For Kody Nestor, a Melbourne Cup Day non-TAB meeting at Dubbo Turf Club is the perfect place to have a final ride.
The well-known Dubbo jockey will step away from a life in the saddle after Tuesday, an ongoing battle with weight and injuries taking a toll.
It’s been 11 years since he had his first ride and it’s been a career which has included rides from the glitz and glamour of Randwick to the red dirt of the outback at Birdsville and almost everywhere in between.
“I’ll go out there and do my job and it’s a good meeting to end on,” he said.
“It’s a low-key meeting at Dubbo, a non-TAB and this is where it all started. But it’s just another meeting and then I’ll go for a few beers and a feed tomorrow (Tuesday) night and then I’ll probably end up trackwork on Wednesday morning again.”
I’ve lasted a lot longer than I thought I would and most people thought I would so I’m pretty happy.Kody Nestor
That “few beers and a feed”, most likely a steak, might not seem like much to many but for the bulk of Nestor’s life he has missed out on things like that.
Always one of the larger-built jockeys on the circuit, Nestor had a continual battle with keeping his weight down since making his debut on De Cream in 2006 while some falls in recent years resulted in time out of the saddle and more struggles to maintain fitness.
Almost everyone, whether they have an interest in racing or not, knows jockeys have to be incredibly strict in order to stay in the game but Nestor stated he doubts people know how much hoops put themselves through.
“It’s really something you’ve got to turn into a lifestyle,” he said.
“Every day you go to trackwork, you come home and you look at noms (nominations), acceptances and whatever else and then you’re at the gym with the sweat gear on and you might be running 10 or 11 kilometres and then you’re in the sauna for an hour.
“If you’ve got racing the next day, you’re back in the bathtub for another sweat for a couple of hours and you’re living on black coffee and cigarettes and it’s something you’ve got give 110% to and sometimes things don’t go the way and you get the dirts with it all but at the end of the day it’s no good doing it halfhearted.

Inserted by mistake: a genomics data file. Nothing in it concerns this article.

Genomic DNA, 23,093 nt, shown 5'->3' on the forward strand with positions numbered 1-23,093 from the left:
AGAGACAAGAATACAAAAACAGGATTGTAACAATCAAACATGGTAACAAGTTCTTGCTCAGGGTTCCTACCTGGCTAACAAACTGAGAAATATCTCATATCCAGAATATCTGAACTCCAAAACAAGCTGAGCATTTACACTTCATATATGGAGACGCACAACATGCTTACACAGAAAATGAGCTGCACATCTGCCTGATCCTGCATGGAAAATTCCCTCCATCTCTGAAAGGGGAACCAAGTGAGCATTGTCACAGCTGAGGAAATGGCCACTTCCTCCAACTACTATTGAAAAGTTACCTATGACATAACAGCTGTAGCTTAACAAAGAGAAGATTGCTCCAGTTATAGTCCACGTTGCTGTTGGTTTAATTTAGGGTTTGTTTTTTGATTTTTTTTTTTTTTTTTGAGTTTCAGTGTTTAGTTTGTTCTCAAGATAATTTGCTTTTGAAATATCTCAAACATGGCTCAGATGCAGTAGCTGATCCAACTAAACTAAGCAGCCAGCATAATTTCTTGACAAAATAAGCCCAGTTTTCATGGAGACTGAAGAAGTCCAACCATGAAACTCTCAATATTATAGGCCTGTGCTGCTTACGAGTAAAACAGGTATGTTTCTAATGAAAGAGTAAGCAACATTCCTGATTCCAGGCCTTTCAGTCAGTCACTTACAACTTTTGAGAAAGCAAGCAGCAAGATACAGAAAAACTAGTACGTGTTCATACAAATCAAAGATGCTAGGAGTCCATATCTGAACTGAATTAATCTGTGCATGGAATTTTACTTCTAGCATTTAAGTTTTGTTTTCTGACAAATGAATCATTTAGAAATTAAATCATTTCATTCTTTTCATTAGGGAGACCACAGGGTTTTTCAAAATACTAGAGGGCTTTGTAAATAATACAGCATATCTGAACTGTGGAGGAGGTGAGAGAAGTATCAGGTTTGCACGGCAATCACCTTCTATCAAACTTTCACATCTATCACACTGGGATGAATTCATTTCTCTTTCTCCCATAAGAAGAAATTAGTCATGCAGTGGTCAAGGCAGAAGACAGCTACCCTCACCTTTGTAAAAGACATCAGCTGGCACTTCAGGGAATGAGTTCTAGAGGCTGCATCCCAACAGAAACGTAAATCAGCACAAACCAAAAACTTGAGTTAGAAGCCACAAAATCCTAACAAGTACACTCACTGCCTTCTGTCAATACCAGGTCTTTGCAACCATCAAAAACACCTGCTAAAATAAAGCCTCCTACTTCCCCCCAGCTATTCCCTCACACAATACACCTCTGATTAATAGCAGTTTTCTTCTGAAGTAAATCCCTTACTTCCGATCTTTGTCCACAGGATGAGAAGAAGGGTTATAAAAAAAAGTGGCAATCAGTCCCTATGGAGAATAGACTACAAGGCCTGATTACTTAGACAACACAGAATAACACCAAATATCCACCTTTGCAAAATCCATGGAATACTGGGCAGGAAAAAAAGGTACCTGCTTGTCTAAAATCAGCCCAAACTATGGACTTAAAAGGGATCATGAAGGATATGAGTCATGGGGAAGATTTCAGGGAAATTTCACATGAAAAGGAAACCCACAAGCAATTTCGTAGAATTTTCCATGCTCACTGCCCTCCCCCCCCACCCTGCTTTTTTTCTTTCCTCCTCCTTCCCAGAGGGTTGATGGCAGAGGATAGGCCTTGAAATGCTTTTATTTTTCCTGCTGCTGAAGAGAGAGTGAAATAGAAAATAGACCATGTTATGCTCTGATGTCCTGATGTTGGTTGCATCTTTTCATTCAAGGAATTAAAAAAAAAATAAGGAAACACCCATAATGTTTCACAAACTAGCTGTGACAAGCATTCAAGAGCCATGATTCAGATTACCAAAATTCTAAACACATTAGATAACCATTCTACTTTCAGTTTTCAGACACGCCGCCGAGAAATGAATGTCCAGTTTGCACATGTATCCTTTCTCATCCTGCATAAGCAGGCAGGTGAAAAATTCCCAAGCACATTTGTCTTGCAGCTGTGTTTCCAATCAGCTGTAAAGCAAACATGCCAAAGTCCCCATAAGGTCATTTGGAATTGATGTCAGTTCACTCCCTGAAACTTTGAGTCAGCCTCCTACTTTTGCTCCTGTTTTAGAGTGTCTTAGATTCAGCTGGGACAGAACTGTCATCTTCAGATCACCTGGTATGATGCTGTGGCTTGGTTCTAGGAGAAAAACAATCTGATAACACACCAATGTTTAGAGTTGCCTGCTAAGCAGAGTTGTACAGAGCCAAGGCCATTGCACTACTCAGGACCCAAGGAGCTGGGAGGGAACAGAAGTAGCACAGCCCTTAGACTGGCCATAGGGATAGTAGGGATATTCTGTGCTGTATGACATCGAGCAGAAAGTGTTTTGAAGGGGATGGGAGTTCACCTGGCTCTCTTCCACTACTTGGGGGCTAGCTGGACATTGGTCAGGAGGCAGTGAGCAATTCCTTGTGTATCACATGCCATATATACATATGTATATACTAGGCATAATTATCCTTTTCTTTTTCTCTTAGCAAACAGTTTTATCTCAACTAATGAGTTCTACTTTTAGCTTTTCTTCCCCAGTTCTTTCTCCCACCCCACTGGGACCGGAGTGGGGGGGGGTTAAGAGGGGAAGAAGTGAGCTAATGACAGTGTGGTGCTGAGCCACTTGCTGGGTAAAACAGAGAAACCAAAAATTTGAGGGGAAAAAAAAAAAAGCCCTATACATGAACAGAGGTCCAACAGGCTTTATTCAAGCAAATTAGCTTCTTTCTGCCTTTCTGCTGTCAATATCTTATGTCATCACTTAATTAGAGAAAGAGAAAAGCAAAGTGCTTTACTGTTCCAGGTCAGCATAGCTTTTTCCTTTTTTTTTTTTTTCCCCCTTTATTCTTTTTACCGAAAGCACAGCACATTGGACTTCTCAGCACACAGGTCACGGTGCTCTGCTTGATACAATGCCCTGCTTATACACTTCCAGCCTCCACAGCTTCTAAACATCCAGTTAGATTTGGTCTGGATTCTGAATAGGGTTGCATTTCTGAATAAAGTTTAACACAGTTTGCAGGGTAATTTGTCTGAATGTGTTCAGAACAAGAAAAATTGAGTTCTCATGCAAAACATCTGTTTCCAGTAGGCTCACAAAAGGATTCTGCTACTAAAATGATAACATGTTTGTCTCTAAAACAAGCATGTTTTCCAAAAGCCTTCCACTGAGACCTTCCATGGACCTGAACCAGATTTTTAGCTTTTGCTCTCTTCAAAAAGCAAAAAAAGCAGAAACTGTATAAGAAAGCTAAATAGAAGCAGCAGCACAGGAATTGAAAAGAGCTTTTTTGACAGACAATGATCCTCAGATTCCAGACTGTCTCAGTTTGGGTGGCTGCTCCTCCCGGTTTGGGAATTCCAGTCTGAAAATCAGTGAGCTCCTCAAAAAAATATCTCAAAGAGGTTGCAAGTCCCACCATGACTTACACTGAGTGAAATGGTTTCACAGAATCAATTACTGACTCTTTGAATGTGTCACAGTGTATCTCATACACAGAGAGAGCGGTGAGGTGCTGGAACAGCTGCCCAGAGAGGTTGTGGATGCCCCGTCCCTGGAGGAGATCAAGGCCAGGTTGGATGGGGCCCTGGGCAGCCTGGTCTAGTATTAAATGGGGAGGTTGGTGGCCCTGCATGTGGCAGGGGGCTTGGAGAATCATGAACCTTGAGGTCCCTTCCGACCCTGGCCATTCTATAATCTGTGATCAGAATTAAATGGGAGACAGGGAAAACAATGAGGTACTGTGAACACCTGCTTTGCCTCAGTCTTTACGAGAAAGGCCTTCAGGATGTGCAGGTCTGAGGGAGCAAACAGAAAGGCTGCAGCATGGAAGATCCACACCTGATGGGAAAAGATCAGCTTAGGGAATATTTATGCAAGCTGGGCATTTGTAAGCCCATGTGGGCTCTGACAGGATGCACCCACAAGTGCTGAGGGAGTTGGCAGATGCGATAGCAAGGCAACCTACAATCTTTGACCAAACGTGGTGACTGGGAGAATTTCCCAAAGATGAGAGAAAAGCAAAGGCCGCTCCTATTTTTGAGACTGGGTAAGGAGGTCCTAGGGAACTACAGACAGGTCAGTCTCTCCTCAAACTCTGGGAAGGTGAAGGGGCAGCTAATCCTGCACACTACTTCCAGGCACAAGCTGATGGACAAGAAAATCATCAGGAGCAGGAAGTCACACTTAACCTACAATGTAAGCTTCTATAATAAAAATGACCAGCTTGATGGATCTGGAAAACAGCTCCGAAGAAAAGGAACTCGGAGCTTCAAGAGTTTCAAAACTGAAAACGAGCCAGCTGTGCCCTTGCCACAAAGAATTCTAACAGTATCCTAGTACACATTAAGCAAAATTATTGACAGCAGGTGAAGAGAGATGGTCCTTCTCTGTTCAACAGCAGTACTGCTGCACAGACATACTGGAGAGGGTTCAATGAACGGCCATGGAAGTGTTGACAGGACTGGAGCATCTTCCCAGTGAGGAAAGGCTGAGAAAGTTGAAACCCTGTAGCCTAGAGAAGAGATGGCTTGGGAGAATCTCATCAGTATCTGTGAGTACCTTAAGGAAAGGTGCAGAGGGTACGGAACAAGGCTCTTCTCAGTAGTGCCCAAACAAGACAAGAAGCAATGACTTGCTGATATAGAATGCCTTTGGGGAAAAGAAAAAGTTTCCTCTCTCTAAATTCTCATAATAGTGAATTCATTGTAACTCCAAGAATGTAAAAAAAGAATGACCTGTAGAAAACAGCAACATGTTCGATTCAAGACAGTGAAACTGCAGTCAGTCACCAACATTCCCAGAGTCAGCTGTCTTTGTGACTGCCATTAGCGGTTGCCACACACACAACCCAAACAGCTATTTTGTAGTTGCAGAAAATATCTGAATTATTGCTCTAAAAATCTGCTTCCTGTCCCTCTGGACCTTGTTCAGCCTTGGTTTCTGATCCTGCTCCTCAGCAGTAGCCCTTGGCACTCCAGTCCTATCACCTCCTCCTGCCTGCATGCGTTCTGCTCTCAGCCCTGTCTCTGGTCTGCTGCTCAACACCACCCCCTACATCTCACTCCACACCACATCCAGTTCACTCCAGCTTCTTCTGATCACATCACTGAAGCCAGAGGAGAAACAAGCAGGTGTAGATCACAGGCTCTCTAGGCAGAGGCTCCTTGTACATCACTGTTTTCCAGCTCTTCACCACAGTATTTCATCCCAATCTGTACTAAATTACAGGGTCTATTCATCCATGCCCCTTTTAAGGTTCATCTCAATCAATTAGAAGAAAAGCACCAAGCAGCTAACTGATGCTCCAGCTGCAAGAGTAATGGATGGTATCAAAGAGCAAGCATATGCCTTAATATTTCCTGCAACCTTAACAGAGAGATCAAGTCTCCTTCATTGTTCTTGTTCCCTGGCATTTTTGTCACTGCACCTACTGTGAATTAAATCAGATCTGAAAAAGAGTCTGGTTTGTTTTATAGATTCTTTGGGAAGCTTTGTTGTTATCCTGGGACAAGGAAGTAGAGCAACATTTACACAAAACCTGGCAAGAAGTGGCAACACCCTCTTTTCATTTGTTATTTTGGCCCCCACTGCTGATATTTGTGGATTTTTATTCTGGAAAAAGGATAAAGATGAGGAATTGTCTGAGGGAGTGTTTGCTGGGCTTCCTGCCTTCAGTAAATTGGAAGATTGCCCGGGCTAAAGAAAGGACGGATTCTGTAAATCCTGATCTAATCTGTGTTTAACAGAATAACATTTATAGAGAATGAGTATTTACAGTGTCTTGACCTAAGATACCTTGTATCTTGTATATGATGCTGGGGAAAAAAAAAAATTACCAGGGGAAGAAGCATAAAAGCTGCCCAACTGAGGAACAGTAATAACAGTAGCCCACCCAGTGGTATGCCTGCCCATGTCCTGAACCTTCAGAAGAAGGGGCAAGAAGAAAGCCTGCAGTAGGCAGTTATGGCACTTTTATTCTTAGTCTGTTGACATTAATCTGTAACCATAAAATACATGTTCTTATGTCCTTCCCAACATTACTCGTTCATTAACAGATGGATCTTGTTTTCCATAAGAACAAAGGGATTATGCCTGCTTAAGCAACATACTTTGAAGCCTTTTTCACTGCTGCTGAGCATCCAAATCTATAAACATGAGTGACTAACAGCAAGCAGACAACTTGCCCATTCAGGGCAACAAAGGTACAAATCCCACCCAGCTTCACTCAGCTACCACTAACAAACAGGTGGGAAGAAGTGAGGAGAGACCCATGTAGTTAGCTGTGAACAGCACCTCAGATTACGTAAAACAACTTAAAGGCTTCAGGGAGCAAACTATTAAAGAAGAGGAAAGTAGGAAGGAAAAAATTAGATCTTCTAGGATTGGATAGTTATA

“You’ve got to be willing to put the hard yards in day in, day out, whether you’re riding at Enngonia or Royal Randwick.”
And that lifestyle, combined with a number of injuries in recent years, takes a toll.
Nestor was involved in a horrific fall which made national headlines at Mudgee in 2015.
At the time he said being involved in that was like “being in a war zone” while he also spent seven months out of the saddle earlier this year after a fall at Narromine.
His weight went above 70kg during that time and he admits it “killed” him to get back to the 56kg mark.
“I’ve been battling with it (weight) my whole career and I had a couple of bad falls … and I’ve been trying to keep the weight down and I’m a bit older now and I’ve lasted a lot longer than I thought I would and most people thought I would so I’m pretty happy with what’s happened and the time has come,” he said.
He said the support from wife Anna, and his young daughter Olivia, helped him during the tough times and they’ll be there again on Tuesday.
While there were plenty of work and struggles at times, Nestor loves the sport and has no plans to walk away from it completely.
Other standout memories include riding winners at Sydney while there was also the day he scored with Izababe at Wellington when the gelding was carrying a “ridiculous” 62kg.
“I’d keep riding if I could but the body’s not really playing along but I’ve got no regrets and I’m happy with what I’ve done,” he said.
“I went to Sydney as an apprentice and rode winners for (Chris) Waller, Gai (Waterhouse) and (Peter) Snowden and all those people and the same thing happened there, I just got too big.
“I came back to the bush and I think there’s great people involved and I’ve met a lot of good people and rode for a lot of good people and I’ve ridden for some ordinary people too.”
That larrikin attitude, something he shares with his trainer uncle, is something which made Nestor a popular man in the racing game.
But not only was he popular, he was a quality performer and can look back on a career which includes wins in the majority of the region’s major races.
Nestor appears to have every chance to finish with a win as he has three rides on Tuesday.
He will again feature onboard Noel’s Gift for Gayna Williams, a horse he won with at Mudgee recently, while he will also ride Sun Burn for Sharon Jeffries and Exquisite Halo for Lee Lunn.
Nestor now plans to take up his trainer’s licence to stay involved in the sport but confessed it will take some time to get used to no longer being in the saddle come race day.
“It will be good not getting on the scales on six times a day … it consumes your life and it has to,” he said, before speaking about becoming a trainer.
“It’s a bit stressful because I’ve done one thing my whole life and that’s just ride.
“I left school in year 10 and just rode and rode, it’s all I’ve ever done so anything I did next was always going to be a big step but it’s something I’ve got to learn to do but I’m lucky enough to have good people around me and I’ll give it a crack and I’m really looking forward to what’s going to happen.”